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Biogeography and contemporary climatic differentiation among Moroccan Salamandra algira

AuthorsBeukema, Wouter; Pous, Philip de; Donaire, David; Escoriza, Daniel; Bogaerts, Sergé; Toxopeus, Albertus G.; Bie, Cornelis A. J. M. de; Rocha, Jorge; Carranza, Salvador
KeywordsSpecies distribution modelling
Mitochondrial DNA
Issue DateNov-2010
PublisherJohn Wiley & Sons
CitationBiological Journal of the Linnean Society 101(3): 626-641 (2010)
AbstractThe opening of the Gibraltar land bridge occurred at the end of the Messinian Salinity Crisis approximately 5.3 Mya, and was one of the main causes of vicariance between European and north-west African amphibians, resulting in the origin of several new species. However, little is currently known about the causes for post-Messinian amphibian differentiation in the Maghreb, although it is acknowledged that the Pleistocene glaciations probably had considerable influence on several species. The current study uses both species distribution modelling (MAXENT) and information from a total of 694 bp of mitochondrial data (351 from cytochrome b and 342 from 12S rRNA) from 36 representatives of all three recognized subspecies of Moroccan Salamandra to infer the phylogeny and biogeography of Salamandra algira tingitana, which is characterized by both viviparous and ovoviviparous populations. According to the results, the split between S. a. tingitana and S. a. algira from the Rif and Middle Atlas mountains took place approximately 1.6 Mya, and could have been caused by a shift towards a colder and drier climate that occurred during the upper Pliocene, which may have resulted in the isolation of Salamandra at increasingly higher altitudes, or in other climatically favourable areas. Several lineages within S. a. tingitana originated during the Pleistocene climatic oscillations, one of which gave rise to the viviparous populations north of the Oued Martil. It is suggested that the origin of viviparity in S. a. tingitana occurred during the last 600 000 years. In order to further understand the origin of the unique viviparous population of S. algira from North Africa, predictive distribution models of the viviparous and ovoviviparous populations of S. a. tingitana were created using MAXENT to assess environmental differences. Niche divergence was subsequently determined using Schoener's D and Warren et al.'s I niche similarity metrics. Predictive modelling and niche divergence analyses revealed significant environmental differences between the two reproductive types, which could have influenced the transition from ovoviviparity to viviparity. © 2010 The Linnean Society of London, Biological Journal of the Linnean Society.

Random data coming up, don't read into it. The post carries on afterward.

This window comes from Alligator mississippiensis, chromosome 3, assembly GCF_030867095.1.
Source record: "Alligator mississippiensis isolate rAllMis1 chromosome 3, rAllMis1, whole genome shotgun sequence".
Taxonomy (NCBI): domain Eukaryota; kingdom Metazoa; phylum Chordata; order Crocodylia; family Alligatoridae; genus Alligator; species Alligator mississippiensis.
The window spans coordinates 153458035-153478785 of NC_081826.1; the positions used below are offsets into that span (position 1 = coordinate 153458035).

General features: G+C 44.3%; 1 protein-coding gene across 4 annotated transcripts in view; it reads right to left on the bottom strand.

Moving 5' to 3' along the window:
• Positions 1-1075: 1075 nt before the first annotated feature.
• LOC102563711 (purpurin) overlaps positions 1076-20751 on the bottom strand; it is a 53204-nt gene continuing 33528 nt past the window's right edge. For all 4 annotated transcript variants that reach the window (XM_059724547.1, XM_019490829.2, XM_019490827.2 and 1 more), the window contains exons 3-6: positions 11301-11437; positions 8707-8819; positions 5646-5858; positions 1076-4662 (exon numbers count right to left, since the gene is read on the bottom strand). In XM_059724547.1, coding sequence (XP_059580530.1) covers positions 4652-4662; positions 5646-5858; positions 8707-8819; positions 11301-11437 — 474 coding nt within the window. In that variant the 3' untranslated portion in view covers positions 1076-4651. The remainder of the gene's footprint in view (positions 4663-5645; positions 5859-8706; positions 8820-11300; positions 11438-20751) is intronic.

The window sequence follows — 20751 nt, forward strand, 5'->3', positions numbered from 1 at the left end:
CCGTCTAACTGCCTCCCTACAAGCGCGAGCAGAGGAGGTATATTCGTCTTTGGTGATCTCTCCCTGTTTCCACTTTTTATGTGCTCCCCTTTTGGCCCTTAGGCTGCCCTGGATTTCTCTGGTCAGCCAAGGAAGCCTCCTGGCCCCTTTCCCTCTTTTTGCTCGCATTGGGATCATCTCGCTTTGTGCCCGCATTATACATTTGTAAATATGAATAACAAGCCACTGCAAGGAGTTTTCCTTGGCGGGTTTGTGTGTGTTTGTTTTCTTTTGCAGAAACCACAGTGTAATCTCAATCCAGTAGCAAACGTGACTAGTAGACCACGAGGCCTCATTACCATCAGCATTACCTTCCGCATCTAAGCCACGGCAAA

Publisher version (URL)http://dx.doi.org/10.1111/j.1095-8312.2010.01506.x
Identifiersdoi: 10.1111/j.1095-8312.2010.01506.x
issn: 0024-4066
e-issn: 1095-8312
Appears in Collections:(IBE) Artículos
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